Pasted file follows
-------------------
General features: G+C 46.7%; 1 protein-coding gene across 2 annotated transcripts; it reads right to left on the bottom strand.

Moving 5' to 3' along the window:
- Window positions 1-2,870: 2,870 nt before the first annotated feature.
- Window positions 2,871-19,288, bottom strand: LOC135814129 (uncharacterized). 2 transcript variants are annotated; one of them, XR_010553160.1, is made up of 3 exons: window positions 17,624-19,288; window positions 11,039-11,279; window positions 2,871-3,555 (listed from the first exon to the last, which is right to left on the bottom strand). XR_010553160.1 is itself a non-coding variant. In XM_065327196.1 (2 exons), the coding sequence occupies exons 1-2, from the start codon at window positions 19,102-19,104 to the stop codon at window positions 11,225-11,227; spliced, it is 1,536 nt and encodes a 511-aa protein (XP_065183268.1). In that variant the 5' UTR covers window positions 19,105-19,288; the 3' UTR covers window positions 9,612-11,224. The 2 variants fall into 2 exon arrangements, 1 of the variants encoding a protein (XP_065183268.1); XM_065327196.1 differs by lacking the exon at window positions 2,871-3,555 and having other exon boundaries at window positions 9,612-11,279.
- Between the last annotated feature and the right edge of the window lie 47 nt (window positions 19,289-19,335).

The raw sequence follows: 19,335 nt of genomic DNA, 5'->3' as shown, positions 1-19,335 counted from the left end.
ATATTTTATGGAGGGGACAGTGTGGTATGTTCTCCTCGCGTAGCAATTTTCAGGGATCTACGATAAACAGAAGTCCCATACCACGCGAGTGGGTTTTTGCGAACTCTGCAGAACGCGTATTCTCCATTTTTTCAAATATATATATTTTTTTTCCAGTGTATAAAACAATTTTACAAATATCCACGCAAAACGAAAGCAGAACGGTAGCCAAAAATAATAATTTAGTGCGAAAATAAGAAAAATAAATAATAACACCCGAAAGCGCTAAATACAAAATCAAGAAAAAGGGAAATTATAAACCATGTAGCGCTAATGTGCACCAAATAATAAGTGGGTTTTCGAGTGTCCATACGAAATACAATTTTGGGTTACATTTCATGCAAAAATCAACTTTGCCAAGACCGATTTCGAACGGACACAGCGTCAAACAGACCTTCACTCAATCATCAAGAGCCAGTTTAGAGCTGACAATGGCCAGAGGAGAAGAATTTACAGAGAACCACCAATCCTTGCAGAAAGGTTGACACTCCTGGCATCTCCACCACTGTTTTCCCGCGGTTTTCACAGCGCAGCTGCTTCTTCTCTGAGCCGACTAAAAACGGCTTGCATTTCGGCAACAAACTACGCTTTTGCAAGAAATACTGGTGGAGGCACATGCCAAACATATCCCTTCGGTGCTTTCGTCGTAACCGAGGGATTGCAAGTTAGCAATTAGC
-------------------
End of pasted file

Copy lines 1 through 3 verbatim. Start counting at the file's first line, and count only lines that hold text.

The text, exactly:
General features: G+C 46.7%; 1 protein-coding gene across 2 annotated transcripts; it reads right to left on the bottom strand.

Moving 5' to 3' along the window:
- Window positions 1-2,870: 2,870 nt before the first annotated feature.